Whenever I travel, it seems nearly impossible to maintain any behavior of consuming less. Tickets with bizarre layovers, tiny drinks in plastic cups, freezing cold air-conditioned rooms, copious amounts of takeout foods in un-recyclable containers–it seems endless. Even if I pack my own snacks and bring my own washable water bottle I still end up throwing so much away. Towels get changed and laundered and tiny bottles of shampoo are thrown out, half-used. Inevitable food delivery after a hard day arrives in Styrofoam containers. I can never find a recycling bin. What can you do?
Consuming Less: energy
One of the biggest issues with traveling is how we behave as if none of our personal rules apply. At home, you wouldn’t leave every light on when you’re not there. You wouldn’t run the air conditioner at 70 degrees while you’re gone for ten hours of the day. So, it’s simple. Try consuming less by turning off the lights when you leave. Turn up the air conditioner or turn down the heat when you’re not there. If housekeeping turns it all back on or up or down, adjust it, or leave a kind note. But this brings me to the next issue.
Consuming Less: water and energy
A recent hotel I stayed at had the best idea: leave a door hanger that states you don’t need housekeeping. Most hotels have little cards about leaving towels to change on the floor. Even though that may be the rule, you can still return to a room with all new towels and new sheets. Why? I don’t know anyone who changes their sheets and towels every day (or I hope I don’t). There seems to be an expectation that this is more necessary in a hotel than in our our own homes. Every time a towel or sheet is changed, it is washed, wasting water and energy unnecessarily. The best solution I’ve come up with is leaving a Do Not Disturb sign up all day long. Try sleeping in the same sheets for three days…it’s just like home!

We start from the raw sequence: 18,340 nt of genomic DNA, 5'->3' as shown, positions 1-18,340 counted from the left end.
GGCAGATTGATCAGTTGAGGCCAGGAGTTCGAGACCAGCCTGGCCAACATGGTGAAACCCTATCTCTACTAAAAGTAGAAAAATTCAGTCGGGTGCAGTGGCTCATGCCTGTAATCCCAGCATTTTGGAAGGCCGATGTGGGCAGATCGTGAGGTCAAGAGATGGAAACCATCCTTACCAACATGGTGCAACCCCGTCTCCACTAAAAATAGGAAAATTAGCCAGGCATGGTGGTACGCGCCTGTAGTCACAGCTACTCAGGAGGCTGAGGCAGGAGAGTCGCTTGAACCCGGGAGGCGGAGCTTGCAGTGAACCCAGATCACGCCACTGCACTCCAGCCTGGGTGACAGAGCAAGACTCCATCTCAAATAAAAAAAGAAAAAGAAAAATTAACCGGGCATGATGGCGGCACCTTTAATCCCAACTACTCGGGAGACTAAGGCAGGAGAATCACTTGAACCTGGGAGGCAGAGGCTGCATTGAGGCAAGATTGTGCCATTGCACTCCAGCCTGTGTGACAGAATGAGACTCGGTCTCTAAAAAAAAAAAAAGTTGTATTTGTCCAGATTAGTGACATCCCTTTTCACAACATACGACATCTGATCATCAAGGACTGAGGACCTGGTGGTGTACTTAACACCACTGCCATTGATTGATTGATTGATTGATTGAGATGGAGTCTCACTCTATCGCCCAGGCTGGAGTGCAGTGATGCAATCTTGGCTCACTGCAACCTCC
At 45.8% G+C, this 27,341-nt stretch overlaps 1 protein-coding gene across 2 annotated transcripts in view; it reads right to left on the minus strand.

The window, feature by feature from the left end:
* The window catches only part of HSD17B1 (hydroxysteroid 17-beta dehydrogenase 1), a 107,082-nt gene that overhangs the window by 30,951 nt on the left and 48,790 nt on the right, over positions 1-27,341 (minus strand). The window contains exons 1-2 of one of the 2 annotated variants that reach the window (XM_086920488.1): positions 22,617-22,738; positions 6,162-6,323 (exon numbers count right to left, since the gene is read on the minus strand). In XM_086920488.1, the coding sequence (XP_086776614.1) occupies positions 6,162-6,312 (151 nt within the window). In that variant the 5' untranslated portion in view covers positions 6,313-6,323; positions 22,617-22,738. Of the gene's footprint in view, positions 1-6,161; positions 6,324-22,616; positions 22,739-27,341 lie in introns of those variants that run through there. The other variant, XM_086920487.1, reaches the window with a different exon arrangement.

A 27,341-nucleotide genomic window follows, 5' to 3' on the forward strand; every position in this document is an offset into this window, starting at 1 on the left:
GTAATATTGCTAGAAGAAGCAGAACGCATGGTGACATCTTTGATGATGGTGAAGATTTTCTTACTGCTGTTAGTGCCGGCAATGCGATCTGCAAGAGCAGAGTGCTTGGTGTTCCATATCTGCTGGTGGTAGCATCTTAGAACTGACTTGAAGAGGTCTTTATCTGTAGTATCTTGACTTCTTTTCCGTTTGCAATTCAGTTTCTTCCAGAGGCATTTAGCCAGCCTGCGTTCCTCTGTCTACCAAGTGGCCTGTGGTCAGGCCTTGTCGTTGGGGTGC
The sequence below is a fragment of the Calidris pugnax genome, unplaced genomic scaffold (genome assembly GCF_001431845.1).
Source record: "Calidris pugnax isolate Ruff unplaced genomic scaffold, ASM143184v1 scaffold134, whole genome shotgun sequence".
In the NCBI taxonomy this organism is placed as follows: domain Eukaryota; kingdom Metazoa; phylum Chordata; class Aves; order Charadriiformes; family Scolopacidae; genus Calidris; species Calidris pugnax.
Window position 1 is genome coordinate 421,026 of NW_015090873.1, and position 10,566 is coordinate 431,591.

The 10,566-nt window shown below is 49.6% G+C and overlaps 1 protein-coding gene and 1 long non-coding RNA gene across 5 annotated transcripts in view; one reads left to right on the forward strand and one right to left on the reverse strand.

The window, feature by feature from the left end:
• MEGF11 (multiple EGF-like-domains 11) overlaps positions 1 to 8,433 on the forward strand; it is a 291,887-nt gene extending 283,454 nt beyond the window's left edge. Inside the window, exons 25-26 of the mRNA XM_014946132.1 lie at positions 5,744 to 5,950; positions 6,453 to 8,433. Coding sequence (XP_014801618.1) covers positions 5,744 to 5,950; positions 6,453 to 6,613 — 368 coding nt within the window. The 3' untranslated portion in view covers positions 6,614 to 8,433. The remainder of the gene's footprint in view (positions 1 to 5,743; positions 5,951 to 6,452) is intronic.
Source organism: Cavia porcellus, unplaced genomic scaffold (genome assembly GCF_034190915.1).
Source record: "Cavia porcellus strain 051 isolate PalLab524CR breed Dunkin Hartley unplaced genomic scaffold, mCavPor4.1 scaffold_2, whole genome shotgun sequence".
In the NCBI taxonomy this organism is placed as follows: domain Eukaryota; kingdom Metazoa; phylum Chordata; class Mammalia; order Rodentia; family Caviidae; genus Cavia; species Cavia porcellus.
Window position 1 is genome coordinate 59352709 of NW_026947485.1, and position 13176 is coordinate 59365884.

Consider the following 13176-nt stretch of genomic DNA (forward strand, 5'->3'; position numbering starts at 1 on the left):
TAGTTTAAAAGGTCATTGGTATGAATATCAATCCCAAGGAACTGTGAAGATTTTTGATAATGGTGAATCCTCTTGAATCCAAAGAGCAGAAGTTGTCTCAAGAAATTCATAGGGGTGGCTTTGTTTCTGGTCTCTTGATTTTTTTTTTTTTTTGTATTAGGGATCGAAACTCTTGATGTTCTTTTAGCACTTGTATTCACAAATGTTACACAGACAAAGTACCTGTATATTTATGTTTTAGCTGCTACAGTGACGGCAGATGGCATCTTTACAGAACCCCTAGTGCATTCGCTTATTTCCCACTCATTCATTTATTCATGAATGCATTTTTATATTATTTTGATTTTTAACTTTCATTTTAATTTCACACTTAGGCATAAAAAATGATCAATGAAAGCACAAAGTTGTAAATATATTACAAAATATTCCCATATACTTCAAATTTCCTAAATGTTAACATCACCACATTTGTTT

Consuming Less: plastic
I lost track at a trade show of how many water bottles my co-workers went through. Aside from the cost, the empty bottles just kept piling up. An easy solution is a refillable bottle. Whether refilling at a water fountain or a water station, it is easier to stay hydrated and way easier to carry. It probably also saves at least $20 of inflated water bottle prices.
The other big plastic waster are the trial-sized bottles of toiletries in the hotel. When you bring your own toiletries, filled with your own reliable products, it doesn’t only save all that plastic but also allows you to use the products you trust and love. Housekeeping (as far as I know) won’t throw out entirely unused products. Some hotels have become smarter about this and use large containers, mounted to the shower or sink, that can be refilled. This saves them cash AND waste.
We all want to kick back a little when we travel and there’s no reason we shouldn’t! But, if we can remember that we’re the same people with the same values no matter where we go, we might tread a little more lightly on these guest spaces.